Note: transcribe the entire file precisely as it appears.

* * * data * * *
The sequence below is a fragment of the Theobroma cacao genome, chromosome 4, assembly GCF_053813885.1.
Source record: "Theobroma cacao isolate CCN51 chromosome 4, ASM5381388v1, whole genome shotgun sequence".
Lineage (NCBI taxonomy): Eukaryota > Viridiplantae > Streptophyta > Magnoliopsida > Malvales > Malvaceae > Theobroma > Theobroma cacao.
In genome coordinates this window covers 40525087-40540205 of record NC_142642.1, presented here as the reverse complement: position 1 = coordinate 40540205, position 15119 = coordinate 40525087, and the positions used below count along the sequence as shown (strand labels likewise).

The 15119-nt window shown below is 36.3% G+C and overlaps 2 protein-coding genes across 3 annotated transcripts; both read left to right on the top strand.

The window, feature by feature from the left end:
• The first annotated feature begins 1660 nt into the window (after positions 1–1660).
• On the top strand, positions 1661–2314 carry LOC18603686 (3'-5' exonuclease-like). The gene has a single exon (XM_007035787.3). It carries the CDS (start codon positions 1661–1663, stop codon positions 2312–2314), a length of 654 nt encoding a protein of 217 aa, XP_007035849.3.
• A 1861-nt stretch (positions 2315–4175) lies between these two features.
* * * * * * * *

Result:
The sequence below is a fragment of the Theobroma cacao genome, chromosome 4, assembly GCF_053813885.1.
Source record: "Theobroma cacao isolate CCN51 chromosome 4, ASM5381388v1, whole genome shotgun sequence".
Lineage (NCBI taxonomy): Eukaryota > Viridiplantae > Streptophyta > Magnoliopsida > Malvales > Malvaceae > Theobroma > Theobroma cacao.
In genome coordinates this window covers 40525087-40540205 of record NC_142642.1, presented here as the reverse complement: position 1 = coordinate 40540205, position 15119 = coordinate 40525087, and the positions used below count along the sequence as shown (strand labels likewise).

The 15119-nt window shown below is 36.3% G+C and overlaps 2 protein-coding genes across 3 annotated transcripts; both read left to right on the top strand.

The window, feature by feature from the left end:
• The first annotated feature begins 1660 nt into the window (after positions 1–1660).
• On the top strand, positions 1661–2314 carry LOC18603686 (3'-5' exonuclease-like). The gene has a single exon (XM_007035787.3). It carries the CDS (start codon positions 1661–1663, stop codon positions 2312–2314), a length of 654 nt encoding a protein of 217 aa, XP_007035849.3.
• A 1861-nt stretch (positions 2315–4175) lies between these two features.